Article  Google Scholar 

  10. González-Romá V, Schaufeli WB, Bakker AB, Lloret S. Burnout and work engagement: independent factors or opposite poles? J Vocat Behav. 2006;68(1):165–74.

    Article  Google Scholar 

  11. Daugherty Biddison EL, Paine L, Murakami P, Herzke C, Weaver SJ. Associations between safety culture and employee engagement over time: a retrospective analysis. BMJ Qual Saf. 2016;25(1):31–7.

    Article  Google Scholar 

  12. Mache S, Danzer G, Klapp BF, Groneberg DA. Surgeons’ work ability and performance in surgical care: relations between organisational predictors, work engagement and work ability. Langenbecks Arch Surg. 2013;398(2):317–25.

    Article  Google Scholar 

  13. Prins JT, van der Heijden FMMA, Hoekstra-Weebers JEHM, Bakker AB, van de Wiel HBM, Jacobs B, et al. Burnout, engagement and resident physicians’ self-reported errors. Psychol Health Med. 2010;14(6):654–66.

    Article  Google Scholar 

  14. Scheepers RA, Arah OA, Heineman MJ, Lombarts KMJMH. In the eyes of residents good supervisors need to be more than engaged physicians: the relevance of teacher work engagement in residency training. Adv Health Sci Educ Theory Pract. 2015;20(2):441–55.

    Article  Google Scholar 

  15. Budner S. Intolerance of ambiguity as a personality variable. J Pers. 1962;30(1):29–50.

    Article  Google Scholar 

  16. Hillen MA, Gutheil CM, Strout TD, Smets EMA, Han PKJ. Tolerance of uncertainty: conceptual analysis, integrative model, and implications for healthcare. Soc Sci Med. 2017;180(1):62–75.

    Article  Google Scholar 

  17. Carleton RN. The intolerance of uncertainty construct in the context of anxiety disorders: theoretical and practical perspectives. Expert Rev Neurother. 2014;12(8):937–47.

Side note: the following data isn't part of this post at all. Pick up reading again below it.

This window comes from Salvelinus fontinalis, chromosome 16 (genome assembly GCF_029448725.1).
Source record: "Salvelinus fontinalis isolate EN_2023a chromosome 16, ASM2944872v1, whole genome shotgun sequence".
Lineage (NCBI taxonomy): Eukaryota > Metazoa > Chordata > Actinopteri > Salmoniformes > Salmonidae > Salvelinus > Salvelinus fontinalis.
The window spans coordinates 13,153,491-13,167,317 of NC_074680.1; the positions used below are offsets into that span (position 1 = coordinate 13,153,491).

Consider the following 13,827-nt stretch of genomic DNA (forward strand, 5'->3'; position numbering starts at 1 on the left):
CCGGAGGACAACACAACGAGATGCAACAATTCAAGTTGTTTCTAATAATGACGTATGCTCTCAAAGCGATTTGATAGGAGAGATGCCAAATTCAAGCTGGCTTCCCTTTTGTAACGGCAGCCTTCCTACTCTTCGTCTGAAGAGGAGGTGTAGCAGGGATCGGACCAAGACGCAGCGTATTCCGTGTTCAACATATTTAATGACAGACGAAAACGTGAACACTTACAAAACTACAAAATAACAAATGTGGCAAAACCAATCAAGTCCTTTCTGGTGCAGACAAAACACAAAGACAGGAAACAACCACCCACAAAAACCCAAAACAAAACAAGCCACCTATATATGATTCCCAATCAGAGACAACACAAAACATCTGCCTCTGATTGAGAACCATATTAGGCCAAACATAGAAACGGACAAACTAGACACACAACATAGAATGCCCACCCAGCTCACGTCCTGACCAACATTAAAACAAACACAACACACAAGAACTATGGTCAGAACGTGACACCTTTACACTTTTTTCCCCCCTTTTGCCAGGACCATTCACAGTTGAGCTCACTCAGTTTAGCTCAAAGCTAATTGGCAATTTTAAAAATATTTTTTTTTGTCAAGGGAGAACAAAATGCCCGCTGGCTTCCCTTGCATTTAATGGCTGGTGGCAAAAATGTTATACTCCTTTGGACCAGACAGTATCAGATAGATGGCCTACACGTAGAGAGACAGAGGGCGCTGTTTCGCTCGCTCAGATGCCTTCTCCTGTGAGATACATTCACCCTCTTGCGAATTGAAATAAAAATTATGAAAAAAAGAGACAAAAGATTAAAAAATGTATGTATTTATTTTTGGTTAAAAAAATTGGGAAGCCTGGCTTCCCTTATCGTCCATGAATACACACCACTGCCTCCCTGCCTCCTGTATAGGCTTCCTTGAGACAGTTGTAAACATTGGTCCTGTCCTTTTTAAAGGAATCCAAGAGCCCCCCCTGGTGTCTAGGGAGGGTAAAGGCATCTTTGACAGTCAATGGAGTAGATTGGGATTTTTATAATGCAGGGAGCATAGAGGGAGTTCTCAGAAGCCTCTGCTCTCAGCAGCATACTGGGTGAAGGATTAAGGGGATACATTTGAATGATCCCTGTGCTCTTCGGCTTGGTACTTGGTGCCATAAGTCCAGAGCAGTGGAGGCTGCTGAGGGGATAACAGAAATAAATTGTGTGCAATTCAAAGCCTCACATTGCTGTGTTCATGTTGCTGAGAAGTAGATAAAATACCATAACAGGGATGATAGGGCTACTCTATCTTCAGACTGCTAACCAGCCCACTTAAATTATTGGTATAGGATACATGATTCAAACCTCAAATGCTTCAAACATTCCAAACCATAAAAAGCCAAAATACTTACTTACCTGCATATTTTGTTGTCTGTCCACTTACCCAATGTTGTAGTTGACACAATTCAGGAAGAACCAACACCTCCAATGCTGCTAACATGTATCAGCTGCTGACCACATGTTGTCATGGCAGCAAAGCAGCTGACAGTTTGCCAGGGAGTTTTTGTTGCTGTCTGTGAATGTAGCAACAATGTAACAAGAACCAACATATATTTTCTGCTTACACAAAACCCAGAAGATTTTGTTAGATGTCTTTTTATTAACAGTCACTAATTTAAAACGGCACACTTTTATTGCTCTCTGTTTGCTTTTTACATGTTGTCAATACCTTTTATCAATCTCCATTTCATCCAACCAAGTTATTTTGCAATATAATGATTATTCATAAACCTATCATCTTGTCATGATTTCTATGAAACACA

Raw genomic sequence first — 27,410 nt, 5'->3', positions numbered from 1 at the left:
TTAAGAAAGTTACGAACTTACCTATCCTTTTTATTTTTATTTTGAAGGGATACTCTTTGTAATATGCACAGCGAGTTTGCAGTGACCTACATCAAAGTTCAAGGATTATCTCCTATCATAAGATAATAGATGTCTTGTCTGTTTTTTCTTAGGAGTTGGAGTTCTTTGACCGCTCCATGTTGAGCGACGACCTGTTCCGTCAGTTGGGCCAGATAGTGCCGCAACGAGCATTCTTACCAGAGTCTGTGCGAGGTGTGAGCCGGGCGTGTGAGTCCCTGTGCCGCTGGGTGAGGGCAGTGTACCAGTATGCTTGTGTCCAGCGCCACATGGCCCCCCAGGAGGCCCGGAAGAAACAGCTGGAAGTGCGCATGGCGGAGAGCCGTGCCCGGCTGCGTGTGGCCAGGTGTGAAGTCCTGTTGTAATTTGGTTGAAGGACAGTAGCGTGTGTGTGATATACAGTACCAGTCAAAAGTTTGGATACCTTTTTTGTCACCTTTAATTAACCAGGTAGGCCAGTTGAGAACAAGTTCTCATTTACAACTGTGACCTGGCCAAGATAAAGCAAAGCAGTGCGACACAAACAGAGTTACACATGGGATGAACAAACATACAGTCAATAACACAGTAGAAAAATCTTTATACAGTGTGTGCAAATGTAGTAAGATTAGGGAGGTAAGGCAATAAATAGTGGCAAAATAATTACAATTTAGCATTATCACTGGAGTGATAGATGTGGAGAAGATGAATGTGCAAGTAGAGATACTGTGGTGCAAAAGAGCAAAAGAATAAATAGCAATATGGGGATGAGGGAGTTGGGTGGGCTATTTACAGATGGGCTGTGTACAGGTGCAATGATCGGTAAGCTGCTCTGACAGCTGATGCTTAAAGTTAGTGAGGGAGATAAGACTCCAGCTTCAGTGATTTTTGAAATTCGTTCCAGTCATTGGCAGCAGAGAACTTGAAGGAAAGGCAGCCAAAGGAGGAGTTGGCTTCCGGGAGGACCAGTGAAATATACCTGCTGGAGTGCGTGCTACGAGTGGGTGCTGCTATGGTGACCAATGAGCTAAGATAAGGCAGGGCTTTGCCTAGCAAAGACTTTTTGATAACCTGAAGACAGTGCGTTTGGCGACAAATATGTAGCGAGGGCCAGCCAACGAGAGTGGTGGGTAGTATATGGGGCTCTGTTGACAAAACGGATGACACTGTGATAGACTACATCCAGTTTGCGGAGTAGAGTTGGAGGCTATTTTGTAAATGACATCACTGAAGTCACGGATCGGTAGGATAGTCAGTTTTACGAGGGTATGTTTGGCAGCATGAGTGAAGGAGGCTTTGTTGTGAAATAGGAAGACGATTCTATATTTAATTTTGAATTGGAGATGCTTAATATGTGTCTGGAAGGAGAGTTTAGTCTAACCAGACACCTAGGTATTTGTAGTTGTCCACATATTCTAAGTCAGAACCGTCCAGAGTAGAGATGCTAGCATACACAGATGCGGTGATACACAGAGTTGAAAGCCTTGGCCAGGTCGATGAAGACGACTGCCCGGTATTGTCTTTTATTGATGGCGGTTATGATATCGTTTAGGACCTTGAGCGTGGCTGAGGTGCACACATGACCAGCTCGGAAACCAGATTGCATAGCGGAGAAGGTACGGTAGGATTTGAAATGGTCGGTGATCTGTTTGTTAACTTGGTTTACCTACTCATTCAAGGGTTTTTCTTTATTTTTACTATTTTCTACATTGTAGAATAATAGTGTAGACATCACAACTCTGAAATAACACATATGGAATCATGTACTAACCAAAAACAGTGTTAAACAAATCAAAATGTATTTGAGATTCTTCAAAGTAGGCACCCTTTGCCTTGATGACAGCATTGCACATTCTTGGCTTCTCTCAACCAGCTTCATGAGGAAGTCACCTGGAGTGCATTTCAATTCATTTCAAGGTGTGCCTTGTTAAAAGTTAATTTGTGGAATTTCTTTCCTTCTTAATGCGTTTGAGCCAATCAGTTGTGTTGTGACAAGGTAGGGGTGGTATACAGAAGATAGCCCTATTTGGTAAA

Article  Google Scholar 

  18. Furnham A, Marks J. Tolerance of ambiguity: a review of the recent literature. Psychology. 2013;04(09):717–28.

    Article  Google Scholar 

  19. Schön DA. The reflective practitioner: how professionals think in action. New York: Basic Books; 1983.

    Google Scholar 

  20. Wayne S, Dellmore D, Serna L, Jerabek R, Timm C, Kalishman S. The association between intolerance of ambiguity and decline in medical studentsʼ attitudes toward the underserved. Acad Med. 2011;86(7):877–82.

    Article  Google Scholar 

  21. Fujikawa H, Aoki T, Son D, Hayashi M, Eto M. Association between tolerance for ambiguity specific to the clinical context and empathy in medical trainees: a multicenter cross-sectional study in Japan. Med Teach. 2024:46(4):512–8.

  22. Hancock J, Mattick K. Tolerance of ambiguity and psychological well-being in medical training: a systematic review. Med Educ. 2020;54(2):125–37.

    Article  Google Scholar 

  23. Mangione S, Chakraborti C, Staltari G, Harrison R, Tunkel AR, Liou KT, et al. Medical students’ exposure to the humanities correlates with positive personal qualities and reduced burnout: a multi-institutional U.S. survey. J Gen Intern Med. 2018;33(5):628–34.

    Article  Google Scholar 

  24. Bovier PA, Perneger TV. Stress from uncertainty from graduation to retirement—a population-based study of Swiss physicians. J Gen Intern Med. 2007;22(5):632–8.

    Article  Google Scholar 

  25. Kato D, Ryu H, Matsumoto T, Abe K, Kaneko M, Ko M, et al. Building primary care in Japan: literature review. J Gen Fam Med. 2019;20(5):170–9.

    Article  Google Scholar 

  26. Sakakibara K, Shimazu A, Toyama H, Schaufeli WB. Validation of the Japanese Version of the Burnout Assessment Tool. Front Psychol. 2020;11:1819.

    Article  Google Scholar 

  27. Schaufeli WB, De Witte H, Desart S. Manual Burnout Assessment Tool (BAT). Internal report. KU Leuven, Belgium2020.

  28. Schaufeli WB, Desart S, De Witte H. Burnout Assessment Tool (BAT)—development, validity, and reliability. Int J Environ Res Public Health. 2020;17(24):9495.

    Article  Google Scholar